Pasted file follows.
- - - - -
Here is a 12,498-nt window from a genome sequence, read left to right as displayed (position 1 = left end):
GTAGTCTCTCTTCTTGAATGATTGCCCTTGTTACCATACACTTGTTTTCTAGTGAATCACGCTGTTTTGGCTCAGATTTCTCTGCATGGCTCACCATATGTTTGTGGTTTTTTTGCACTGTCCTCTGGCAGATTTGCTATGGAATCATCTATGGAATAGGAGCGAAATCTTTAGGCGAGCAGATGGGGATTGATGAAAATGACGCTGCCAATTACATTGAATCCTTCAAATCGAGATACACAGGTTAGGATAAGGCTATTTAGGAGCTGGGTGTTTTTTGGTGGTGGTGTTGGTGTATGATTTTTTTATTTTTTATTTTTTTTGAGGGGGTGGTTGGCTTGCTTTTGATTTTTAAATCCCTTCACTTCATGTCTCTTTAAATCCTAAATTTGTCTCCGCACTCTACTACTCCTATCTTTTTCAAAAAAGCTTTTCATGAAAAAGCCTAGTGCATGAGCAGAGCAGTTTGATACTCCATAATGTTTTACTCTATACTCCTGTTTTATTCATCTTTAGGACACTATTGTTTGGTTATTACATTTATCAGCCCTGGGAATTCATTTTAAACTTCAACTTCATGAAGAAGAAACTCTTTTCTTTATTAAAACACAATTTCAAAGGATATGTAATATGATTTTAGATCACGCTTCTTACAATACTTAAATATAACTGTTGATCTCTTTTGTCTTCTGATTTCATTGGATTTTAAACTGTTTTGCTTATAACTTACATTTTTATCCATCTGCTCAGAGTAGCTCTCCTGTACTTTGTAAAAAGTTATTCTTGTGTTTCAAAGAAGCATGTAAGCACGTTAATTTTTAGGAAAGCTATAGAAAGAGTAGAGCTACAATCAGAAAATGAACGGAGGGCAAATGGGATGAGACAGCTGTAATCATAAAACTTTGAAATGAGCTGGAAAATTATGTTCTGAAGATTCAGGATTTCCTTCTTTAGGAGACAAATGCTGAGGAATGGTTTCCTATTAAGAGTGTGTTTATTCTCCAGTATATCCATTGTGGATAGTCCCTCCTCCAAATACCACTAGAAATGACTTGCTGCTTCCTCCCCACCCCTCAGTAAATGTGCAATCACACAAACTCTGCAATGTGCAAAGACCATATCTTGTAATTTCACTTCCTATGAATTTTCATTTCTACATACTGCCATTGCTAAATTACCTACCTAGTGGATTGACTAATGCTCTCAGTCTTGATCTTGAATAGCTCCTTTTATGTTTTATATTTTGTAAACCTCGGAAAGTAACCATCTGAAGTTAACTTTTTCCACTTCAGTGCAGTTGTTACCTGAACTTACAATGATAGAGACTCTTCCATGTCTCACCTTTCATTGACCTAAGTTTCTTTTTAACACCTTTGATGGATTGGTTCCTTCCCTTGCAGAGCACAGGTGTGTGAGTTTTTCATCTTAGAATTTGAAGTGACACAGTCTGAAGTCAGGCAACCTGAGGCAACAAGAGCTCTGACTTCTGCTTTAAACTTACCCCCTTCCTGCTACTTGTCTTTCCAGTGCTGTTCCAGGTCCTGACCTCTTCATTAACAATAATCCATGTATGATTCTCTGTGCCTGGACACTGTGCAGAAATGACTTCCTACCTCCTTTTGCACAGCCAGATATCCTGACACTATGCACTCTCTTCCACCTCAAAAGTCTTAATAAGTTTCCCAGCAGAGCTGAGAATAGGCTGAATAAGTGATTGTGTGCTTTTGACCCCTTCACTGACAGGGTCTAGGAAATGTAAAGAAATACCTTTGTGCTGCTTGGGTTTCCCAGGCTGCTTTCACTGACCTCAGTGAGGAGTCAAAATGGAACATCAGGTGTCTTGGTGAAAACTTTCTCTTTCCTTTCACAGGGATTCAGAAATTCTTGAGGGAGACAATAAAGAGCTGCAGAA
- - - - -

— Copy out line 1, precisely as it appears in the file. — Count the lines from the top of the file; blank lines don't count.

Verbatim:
Here is a 12,498-nt window from a genome sequence, read left to right as displayed (position 1 = left end):